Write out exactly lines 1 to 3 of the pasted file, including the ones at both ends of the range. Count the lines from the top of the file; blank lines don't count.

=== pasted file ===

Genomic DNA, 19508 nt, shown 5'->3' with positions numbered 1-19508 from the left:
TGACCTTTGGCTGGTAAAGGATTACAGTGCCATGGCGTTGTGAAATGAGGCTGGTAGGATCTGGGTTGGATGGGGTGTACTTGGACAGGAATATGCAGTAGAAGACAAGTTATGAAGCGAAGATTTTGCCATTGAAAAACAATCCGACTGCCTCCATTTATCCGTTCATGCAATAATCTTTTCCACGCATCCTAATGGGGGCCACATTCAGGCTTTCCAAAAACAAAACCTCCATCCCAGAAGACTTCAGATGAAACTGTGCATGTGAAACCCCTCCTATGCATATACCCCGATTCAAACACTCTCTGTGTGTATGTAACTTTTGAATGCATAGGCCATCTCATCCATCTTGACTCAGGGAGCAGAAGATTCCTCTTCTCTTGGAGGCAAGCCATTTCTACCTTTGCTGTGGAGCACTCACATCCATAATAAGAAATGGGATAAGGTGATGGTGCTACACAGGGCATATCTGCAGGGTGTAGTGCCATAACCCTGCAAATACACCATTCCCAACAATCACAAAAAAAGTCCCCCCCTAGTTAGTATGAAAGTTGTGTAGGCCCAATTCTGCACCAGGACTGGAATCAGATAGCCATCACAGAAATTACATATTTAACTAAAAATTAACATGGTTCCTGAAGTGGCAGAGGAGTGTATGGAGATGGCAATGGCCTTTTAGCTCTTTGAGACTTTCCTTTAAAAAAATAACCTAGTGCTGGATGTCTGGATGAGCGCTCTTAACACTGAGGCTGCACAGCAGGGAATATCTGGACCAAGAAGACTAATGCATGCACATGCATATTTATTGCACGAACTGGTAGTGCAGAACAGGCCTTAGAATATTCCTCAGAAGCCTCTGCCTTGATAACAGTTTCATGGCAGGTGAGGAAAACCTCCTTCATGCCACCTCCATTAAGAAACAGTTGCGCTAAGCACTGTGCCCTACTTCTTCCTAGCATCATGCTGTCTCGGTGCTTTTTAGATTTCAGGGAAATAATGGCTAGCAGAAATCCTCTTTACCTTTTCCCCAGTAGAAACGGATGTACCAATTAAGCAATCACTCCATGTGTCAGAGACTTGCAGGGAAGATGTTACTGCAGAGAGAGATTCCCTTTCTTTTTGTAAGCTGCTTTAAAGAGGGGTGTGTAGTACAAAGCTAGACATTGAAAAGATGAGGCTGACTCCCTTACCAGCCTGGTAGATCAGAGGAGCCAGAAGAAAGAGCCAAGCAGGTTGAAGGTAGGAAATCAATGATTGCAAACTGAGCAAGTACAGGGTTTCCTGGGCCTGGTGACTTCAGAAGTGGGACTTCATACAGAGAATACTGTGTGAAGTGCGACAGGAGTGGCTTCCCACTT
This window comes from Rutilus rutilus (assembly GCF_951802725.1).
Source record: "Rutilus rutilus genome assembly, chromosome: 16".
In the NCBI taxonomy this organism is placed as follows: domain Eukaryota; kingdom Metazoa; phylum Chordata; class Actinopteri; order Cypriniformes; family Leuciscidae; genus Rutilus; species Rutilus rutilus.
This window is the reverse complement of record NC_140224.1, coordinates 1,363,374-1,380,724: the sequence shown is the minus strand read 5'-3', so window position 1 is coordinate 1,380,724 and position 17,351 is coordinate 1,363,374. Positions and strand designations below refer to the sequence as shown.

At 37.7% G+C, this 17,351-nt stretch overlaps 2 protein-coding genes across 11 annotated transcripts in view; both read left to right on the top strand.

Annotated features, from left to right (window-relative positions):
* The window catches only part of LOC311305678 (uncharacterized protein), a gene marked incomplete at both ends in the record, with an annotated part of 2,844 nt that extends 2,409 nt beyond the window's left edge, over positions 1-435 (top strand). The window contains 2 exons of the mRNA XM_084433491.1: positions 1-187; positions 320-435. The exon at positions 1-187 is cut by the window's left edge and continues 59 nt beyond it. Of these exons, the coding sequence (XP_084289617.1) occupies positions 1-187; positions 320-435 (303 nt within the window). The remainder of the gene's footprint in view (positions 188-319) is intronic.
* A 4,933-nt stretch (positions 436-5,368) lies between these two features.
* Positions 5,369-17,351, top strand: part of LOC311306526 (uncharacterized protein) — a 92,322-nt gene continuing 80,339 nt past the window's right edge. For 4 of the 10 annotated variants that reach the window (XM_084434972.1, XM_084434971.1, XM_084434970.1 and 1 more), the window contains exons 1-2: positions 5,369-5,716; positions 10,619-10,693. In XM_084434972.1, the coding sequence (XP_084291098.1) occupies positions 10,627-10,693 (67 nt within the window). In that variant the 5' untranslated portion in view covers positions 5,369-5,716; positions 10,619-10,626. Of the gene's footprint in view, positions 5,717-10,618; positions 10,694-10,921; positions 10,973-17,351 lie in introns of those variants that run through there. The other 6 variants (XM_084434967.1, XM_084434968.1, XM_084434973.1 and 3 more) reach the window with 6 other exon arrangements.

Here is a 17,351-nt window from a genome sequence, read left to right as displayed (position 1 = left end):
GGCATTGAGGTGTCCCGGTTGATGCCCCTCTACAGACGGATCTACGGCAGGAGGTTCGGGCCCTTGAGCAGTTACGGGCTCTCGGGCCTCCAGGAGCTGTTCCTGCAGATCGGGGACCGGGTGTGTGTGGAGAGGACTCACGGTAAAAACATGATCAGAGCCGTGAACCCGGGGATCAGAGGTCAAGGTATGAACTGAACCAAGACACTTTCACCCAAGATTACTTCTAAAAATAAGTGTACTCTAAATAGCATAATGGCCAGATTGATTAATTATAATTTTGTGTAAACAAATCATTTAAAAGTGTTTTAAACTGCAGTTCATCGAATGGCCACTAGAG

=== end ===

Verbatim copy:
Genomic DNA, 19508 nt, shown 5'->3' with positions numbered 1-19508 from the left:
TGACCTTTGGCTGGTAAAGGATTACAGTGCCATGGCGTTGTGAAATGAGGCTGGTAGGATCTGGGTTGGATGGGGTGTACTTGGACAGGAATATGCAGTAGAAGACAAGTTATGAAGCGAAGATTTTGCCATTGAAAAACAATCCGACTGCCTCCATTTATCCGTTCATGCAATAATCTTTTCCACGCATCCTAATGGGGGCCACATTCAGGCTTTCCAAAAACAAAACCTCCATCCCAGAAGACTTCAGATGAAACTGTGCATGTGAAACCCCTCCTATGCATATACCCCGATTCAAACACTCTCTGTGTGTATGTAACTTTTGAATGCATAGGCCATCTCATCCATCTTGACTCAGGGAGCAGAAGATTCCTCTTCTCTTGGAGGCAAGCCATTTCTACCTTTGCTGTGGAGCACTCACATCCATAATAAGAAATGGGATAAGGTGATGGTGCTACACAGGGCATATCTGCAGGGTGTAGTGCCATAACCCTGCAAATACACCATTCCCAACAATCACAAAAAAAGTCCCCCCCTAGTTAGTATGAAAGTTGTGTAGGCCCAATTCTGCACCAGGACTGGAATCAGATAGCCATCACAGAAATTACATATTTAACTAAAAATTAACATGGTTCCTGAAGTGGCAGAGGAGTGTATGGAGATGGCAATGGCCTTTTAGCTCTTTGAGACTTTCCTTTAAAAAAATAACCTAGTGCTGGATGTCTGGATGAGCGCTCTTAACACTGAGGCTGCACAGCAGGGAATATCTGGACCAAGAAGACTAATGCATGCACATGCATATTTATTGCACGAACTGGTAGTGCAGAACAGGCCTTAGAATATTCCTCAGAAGCCTCTGCCTTGATAACAGTTTCATGGCAGGTGAGGAAAACCTCCTTCATGCCACCTCCATTAAGAAACAGTTGCGCTAAGCACTGTGCCCTACTTCTTCCTAGCATCATGCTGTCTCGGTGCTTTTTAGATTTCAGGGAAATAATGGCTAGCAGAAATCCTCTTTACCTTTTCCCCAGTAGAAACGGATGTACCAATTAAGCAATCACTCCATGTGTCAGAGACTTGCAGGGAAGATGTTACTGCAGAGAGAGATTCCCTTTCTTTTTGTAAGCTGCTTTAAAGAGGGGTGTGTAGTACAAAGCTAGACATTGAAAAGATGAGGCTGACTCCCTTACCAGCCTGGTAGATCAGAGGAGCCAGAAGAAAGAGCCAAGCAGGTTGAAGGTAGGAAATCAATGATTGCAAACTGAGCAAGTACAGGGTTTCCTGGGCCTGGTGACTTCAGAAGTGGGACTTCATACAGAGAATACTGTGTGAAGTGCGACAGGAGTGGCTTCCCACTT
This window comes from Rutilus rutilus (assembly GCF_951802725.1).